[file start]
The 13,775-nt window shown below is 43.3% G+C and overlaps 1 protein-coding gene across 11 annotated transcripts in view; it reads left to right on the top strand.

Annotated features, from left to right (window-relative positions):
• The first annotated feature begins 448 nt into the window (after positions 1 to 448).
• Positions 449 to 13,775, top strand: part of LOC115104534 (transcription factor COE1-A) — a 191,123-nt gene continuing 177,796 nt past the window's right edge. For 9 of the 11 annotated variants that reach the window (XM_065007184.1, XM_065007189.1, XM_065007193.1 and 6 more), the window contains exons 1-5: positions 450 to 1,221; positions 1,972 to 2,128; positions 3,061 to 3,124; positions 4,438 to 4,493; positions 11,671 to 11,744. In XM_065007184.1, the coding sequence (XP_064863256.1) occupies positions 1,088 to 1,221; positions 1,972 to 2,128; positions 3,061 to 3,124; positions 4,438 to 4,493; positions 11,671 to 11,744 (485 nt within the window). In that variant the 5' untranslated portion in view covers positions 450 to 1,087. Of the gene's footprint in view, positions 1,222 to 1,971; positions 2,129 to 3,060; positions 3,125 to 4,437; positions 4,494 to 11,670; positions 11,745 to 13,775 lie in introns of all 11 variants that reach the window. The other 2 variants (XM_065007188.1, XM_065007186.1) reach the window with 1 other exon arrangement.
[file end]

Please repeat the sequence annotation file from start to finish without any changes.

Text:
The 13,775-nt window shown below is 43.3% G+C and overlaps 1 protein-coding gene across 11 annotated transcripts in view; it reads left to right on the top strand.

Annotated features, from left to right (window-relative positions):
• The first annotated feature begins 448 nt into the window (after positions 1 to 448).
• Positions 449 to 13,775, top strand: part of LOC115104534 (transcription factor COE1-A) — a 191,123-nt gene continuing 177,796 nt past the window's right edge. For 9 of the 11 annotated variants that reach the window (XM_065007184.1, XM_065007189.1, XM_065007193.1 and 6 more), the window contains exons 1-5: positions 450 to 1,221; positions 1,972 to 2,128; positions 3,061 to 3,124; positions 4,438 to 4,493; positions 11,671 to 11,744. In XM_065007184.1, the coding sequence (XP_064863256.1) occupies positions 1,088 to 1,221; positions 1,972 to 2,128; positions 3,061 to 3,124; positions 4,438 to 4,493; positions 11,671 to 11,744 (485 nt within the window). In that variant the 5' untranslated portion in view covers positions 450 to 1,087. Of the gene's footprint in view, positions 1,222 to 1,971; positions 2,129 to 3,060; positions 3,125 to 4,437; positions 4,494 to 11,670; positions 11,745 to 13,775 lie in introns of all 11 variants that reach the window. The other 2 variants (XM_065007188.1, XM_065007186.1) reach the window with 1 other exon arrangement.